5 comics to read this December, featuring lost kings and new wizards
It’s December, which means another year of pop culture is coming to a close. This usually means it’s time to take stock of the year that’s been with rankings of the year’s best output. EW’s round-up of the best comics of 2018 is coming soon, but in the meantime, it’s important to remember that new beginnings are still happening even at this late hour.
This month is positively full of new series kick-offs. Some of these new comics feature kings that have been displaced, others revolve around wizards that are new to their jobs, but all of them have interesting ideas and mind-blowing art. Their stories will unfold further over the course of 2019, but don’t miss the chance to get the first taste now.
Below, check out EW’s recommendations for what comics to look out for this December.
Killmonger #1 (Marvel)
Bryan Edward Hill (writer), Juan Ferreyra (artist)
It took a few months, but Marvel is finally putting out multiple comics that build off the characters and themes of the popular Black Panther movie. A new Shuri series launched in October, and this month begins a miniseries chronicling the lost history of Erik Killmonger.
In the film, viewers only saw Killmonger (Michael B. Jordan) as a young child left orphaned by his father’s murder at the hands of the Wakandan king, and as a grown soldier returning to Wakanda for his revenge. This series will explore the time in-between, as Killmonger trained and prepared himself for his homecoming. Hill’s writing explores the poisonous effects of revenge (the first issue has a great Moby-Dick quote) but it’s Ferreyra’s art that makes this book a must-read. After proving his skills on Green Arrow (making that comic a highlight of the DC Rebirth initiative) Ferreyra somehow keeps getting better. His rendition of the iconic scene of Killmonger throwing T’Challa off the Wakandan waterfall will take your breath away.
Order Killmonger #1 here.
Aquaman #43 (DC Comics)
Kelly Sue DeConnick (writer), Robson Rocha (artist)
This month, Kelly Sue DeConnick becomes the latest big-name comic writer to take on a major DC superhero. Last month saw G. Willow Wilson take over Wonder Woman and Grant Morrison begin a new Green Lantern series, and now DeConnick — whose iconic Captain Marvel comics laid a lot of major groundwork for the upcoming movie — will tackle the King of the Seven Seas, just in time for his big-screen movie adaptation.
In the wake of the recent “Drowned Earth” crossover event between Aquaman and Justice League, DeConnick’s first issue with the character will find him amnesiac and lost on an island with other forgotten sea gods. Get ready for lots of epic mythology.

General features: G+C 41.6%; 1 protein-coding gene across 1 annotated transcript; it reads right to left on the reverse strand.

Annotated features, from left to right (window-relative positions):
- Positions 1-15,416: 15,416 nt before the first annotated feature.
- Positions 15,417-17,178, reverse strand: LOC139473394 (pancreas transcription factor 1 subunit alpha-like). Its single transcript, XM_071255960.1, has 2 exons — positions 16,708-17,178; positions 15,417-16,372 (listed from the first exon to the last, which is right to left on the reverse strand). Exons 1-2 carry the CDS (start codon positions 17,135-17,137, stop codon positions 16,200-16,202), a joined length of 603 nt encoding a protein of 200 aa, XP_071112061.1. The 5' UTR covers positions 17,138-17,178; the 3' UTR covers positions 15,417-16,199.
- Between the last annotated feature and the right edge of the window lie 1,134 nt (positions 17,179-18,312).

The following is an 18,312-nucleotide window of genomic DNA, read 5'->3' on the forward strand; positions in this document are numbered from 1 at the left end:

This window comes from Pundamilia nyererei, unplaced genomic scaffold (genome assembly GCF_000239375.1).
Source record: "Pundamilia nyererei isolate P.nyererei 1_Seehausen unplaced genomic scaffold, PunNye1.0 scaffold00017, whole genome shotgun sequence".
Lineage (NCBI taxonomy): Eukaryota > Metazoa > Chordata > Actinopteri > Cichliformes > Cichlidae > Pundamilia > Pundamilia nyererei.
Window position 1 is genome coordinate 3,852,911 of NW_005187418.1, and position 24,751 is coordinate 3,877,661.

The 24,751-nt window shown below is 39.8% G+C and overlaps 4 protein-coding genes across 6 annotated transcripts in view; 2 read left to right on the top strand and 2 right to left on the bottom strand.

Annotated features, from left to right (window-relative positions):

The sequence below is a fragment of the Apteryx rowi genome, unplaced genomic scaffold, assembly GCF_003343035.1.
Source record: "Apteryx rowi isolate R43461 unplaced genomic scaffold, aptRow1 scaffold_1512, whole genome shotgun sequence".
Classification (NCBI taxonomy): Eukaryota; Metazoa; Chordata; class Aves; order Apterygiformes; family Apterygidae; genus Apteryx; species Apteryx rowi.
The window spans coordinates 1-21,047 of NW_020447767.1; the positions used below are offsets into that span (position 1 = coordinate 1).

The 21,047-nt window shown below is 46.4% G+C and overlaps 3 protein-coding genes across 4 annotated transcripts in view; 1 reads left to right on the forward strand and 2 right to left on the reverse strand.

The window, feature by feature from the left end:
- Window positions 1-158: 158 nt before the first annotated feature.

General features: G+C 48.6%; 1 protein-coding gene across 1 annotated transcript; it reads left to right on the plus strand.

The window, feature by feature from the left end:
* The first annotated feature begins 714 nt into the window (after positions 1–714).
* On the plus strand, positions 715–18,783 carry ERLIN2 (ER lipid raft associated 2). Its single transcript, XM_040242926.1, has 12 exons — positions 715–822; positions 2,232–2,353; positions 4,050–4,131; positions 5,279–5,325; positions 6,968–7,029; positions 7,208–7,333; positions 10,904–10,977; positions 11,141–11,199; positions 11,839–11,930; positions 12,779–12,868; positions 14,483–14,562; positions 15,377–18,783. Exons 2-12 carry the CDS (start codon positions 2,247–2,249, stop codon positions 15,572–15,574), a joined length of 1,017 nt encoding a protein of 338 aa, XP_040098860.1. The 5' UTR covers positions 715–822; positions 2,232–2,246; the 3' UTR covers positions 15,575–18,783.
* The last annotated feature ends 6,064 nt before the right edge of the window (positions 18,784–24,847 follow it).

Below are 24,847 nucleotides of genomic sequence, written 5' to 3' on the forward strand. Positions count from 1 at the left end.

“I think in terms of sound, so I think of the tone of my books in terms of music,” DeConnick told EW in September. “So Pretty Deadly is Ennio Morricone, and Captain Marvel was Tom Petty. Aquaman is Zeppelin. It’s big, it’s mythic, it’s air-brushed on the side of a van, it’s heavy bass and high screeching vocals and lots of mythic touchstones.”
Pre-order Aquaman #43 here.
Die #1 (Image)
Kieron Gillen (writer), Stephanie Hans (artist)
It’s a good age for role-playing games, not least because the Satanic panic so closely associated with Dungeons & Dragons in the ’80s seems to have finally died down. So leave it to Gillen (The Wicked & the Divine) and Hans to come up with new reasons to be scared of such games. Their new comic follows a group of friends who got trapped in a custom D&D-like game for years, Jumanji style. They barely made it out of that experience with their minds intact, but they also left one of their friends behind in the game. So years later, they have to reunite and play it again — as adults who now have to confront the fantasies they had as children. It’s a thought-inspiring debut, and makes this feel like a series to watch.
Order Die #1 here.
Prodigy #1 (Image/Millarworld/Netflix)
Mark Millar (writer), Rafael Albuquerque (artist)
Mark Millar’s first comic since coming to work for Netflix was The Magic Order, a magical thriller series that the writer has described as “The Sopranos meets Harry Potter.” For his second new comic, Millar turned instead to classic adventure heroes like Indiana Jones. The result was the character Edison Crane, a multi-talented genius and Renaissance Man who can seemingly solve any problem…so Millar is giving him out-of-this-world problems to solve.
“I didn’t want to give him superpowers but I gave him super-intelligence,” Millar tells EW. “His intellect meant I could take the story in any direction, whether it’s aliens or cults or other dimensions. He’s a character who could feel comfortable in any situation.”
Order Prodigy #1 here.
Shazam #1 (DC Comics)
Geoff Johns (writer), Dale Eaglesham (artist)
A few months out from the much-anticipated Shazam! movie, DC is also bringing the character back to comics in a big way. It’s been a long time since Billy Batson had an ongoing monthly comic to star in, but Johns has big plans. Building off what he and artist Gary Frank started in their Shazam-themed backup stories to Justice League a few years ago, this new series revolves around Billy and his five foster siblings, each of whom has the power to turn into their own Shazam-style superhero. The first issue of the new series introduces several other magical mysteries that Johns can’t wait to explore.
“The Rock of Eternity was this magical subway station like Grand Central, for something, and it was shut down long ago,” Johns recently told EW. “We don’t know why it’s shut down or where it goes. These subway cars go somewhere. The reason they exist and come to the Rock, why Billy’s in charge of it all, and why there are seven thrones…it all will become part of the bigger story.”
Order Shazam #1 here.